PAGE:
Sunday, March 18, 2007

The Critical Vocabulary Problem

I saw this touched on briefly at GDC this year, but no solutions were given. That's a shame, because it's not something that I can see solving itself anytime soon, and game designers really need to make some progress here.

The problem is that we really don't have a critical vocabulary in the field of game design. When we talk about game mechanics or dynamics, the best we can do is to compare it with what's been done before: "It's like the sandbox mode of GTA with the combat system from Halo, and the mini-map from Ratchet & Clank."

This is limiting: it prevents us from describing new innovations (I remember people trying to describe Everyday Shooter at GDC, and the best we could do was "you have to play it, then you'll understand"). It also limits us even when discussing purely derivative works; if I haven't played Okami, then you can't compare it to another game and have any real understanding between us.

So, we need a better vocabulary. Which leads to the next problem: everyone writing a game design textbook is trying to solve the problem at the same time, each with their own proposed language.

None of these get absorbed into the collective consciousness of the industry, because no single textbook on game design has been read by enough game designers. But designers in the field aren't trying to create their own vocabulary, either.

As a teacher, this creates additional problems. Suppose I use a textbook that uses a combination of existing industry jargon, and new terminology coined by the authors. I've yet to see a book that makes a distinction between the two, so I have to manually warn my students about which terms are okay to use if they're talking with a designer, and which ones they should ignore (or at least use cautiously). But then, if enough students who studied one particular textbook find themselves in the industry, this terminology could start getting used... and then I'm in the position of trying to predict which of the many textbooks will see widespread adoption in the next few years.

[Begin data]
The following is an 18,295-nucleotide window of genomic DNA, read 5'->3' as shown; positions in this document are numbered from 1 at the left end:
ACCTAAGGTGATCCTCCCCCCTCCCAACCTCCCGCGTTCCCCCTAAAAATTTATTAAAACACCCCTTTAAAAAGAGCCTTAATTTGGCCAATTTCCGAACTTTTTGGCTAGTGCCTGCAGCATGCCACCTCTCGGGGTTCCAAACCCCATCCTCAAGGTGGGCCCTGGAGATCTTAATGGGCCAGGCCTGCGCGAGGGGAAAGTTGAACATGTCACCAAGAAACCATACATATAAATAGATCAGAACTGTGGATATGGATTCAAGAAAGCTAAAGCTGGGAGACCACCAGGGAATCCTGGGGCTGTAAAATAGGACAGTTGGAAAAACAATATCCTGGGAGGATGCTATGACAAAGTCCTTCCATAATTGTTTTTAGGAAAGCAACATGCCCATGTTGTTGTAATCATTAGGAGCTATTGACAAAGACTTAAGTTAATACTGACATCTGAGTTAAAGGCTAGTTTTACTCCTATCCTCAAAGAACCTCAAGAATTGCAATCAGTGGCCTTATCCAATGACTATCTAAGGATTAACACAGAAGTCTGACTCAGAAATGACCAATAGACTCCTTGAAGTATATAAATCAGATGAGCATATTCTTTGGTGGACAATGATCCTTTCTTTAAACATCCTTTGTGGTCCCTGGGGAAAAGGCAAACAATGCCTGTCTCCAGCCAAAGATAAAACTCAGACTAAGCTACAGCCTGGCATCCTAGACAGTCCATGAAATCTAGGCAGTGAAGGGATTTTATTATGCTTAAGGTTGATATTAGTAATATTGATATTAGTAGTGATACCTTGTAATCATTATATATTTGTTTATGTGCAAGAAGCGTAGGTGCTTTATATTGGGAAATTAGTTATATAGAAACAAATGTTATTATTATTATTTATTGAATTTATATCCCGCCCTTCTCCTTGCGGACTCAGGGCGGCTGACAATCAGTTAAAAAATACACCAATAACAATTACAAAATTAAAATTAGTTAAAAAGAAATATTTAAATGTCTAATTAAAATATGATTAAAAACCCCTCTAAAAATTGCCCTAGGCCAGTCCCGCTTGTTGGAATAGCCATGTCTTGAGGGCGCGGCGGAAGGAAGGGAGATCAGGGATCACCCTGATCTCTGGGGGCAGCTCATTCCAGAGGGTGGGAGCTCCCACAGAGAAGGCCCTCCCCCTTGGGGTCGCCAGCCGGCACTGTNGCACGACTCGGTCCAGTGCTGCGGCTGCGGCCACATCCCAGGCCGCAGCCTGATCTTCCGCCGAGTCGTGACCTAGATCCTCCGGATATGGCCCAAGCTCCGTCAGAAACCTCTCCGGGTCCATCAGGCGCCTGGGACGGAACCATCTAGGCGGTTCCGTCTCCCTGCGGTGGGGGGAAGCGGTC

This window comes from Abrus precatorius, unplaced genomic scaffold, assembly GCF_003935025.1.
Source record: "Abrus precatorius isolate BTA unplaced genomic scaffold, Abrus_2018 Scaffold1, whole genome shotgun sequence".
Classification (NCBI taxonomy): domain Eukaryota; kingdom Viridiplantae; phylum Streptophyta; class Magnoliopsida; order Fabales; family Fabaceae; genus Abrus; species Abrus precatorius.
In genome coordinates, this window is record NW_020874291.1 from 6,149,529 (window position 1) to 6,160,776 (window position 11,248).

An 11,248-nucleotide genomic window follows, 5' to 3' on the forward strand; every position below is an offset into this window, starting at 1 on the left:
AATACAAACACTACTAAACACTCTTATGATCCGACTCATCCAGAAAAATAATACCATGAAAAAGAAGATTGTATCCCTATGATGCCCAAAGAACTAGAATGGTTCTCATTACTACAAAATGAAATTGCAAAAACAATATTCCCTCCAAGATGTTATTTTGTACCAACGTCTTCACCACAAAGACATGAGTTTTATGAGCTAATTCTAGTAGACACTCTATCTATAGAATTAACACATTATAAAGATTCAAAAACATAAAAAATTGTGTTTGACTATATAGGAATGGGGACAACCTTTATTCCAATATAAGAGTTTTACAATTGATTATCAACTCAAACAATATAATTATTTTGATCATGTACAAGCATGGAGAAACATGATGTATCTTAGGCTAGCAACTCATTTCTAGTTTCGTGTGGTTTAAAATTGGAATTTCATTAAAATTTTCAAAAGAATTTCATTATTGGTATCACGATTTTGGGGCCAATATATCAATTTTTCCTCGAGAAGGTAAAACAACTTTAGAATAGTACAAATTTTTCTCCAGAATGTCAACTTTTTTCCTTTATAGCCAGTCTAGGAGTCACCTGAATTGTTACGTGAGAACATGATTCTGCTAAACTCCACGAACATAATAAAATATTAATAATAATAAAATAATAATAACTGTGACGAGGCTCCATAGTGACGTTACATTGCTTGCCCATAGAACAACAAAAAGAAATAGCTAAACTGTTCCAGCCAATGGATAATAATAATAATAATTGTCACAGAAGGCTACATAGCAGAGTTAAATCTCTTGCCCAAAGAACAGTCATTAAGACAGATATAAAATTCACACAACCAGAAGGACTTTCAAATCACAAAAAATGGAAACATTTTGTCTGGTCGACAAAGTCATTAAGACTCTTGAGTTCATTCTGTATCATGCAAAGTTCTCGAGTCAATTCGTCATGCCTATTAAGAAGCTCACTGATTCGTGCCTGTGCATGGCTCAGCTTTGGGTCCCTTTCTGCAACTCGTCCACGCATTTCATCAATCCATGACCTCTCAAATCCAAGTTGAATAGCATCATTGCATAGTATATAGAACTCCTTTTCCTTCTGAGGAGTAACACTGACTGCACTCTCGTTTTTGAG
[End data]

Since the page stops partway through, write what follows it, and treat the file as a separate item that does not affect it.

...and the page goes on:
And then there are the teachers out there who have no game design (or game industry) experience, and couldn't tell a good textbook from a bad one, and won't be able to make the distinction between "currently in use" and "proposed" terminology in their classes. My students will be competing with these, and the other students may even sound smarter, with their talk about operational versus constructive rules... even though my students might be better prepared for the industry.

Ultimately, I'm not sure what direction a long-term solution can come from. Industry is too busy to figure this out on its own, and too insular to listen to suggestions from academics. Today's students may carry some critical vocabulary with them, but it's so scattered across many different texts that there's unlikely to be a consensus. I suppose it will ultimately take a single game design book that is so much better than the rest, that it gets adopted by every class overnight. Any volunteers to write it?

1 comment:

Anonymous said...

Are you a member of the IGDA Education SIG, by any chance? It seems to me that it would be the perfect place to start a consolidation of terms. Perhaps it starts with a white paper and ends up (eventually) as an industry education advisory council which helps schools build curriculum and influences the standard terminology of design.

While I agree that a unified set of critical terms is important, keep in mind that other forms of expressions took hundreds, if not thousands, of years to reach that point! That makes it a worthy, but potentially frustrating and time consuming, task.

Anyway, I enjoy your blog. Thanks and keep it up!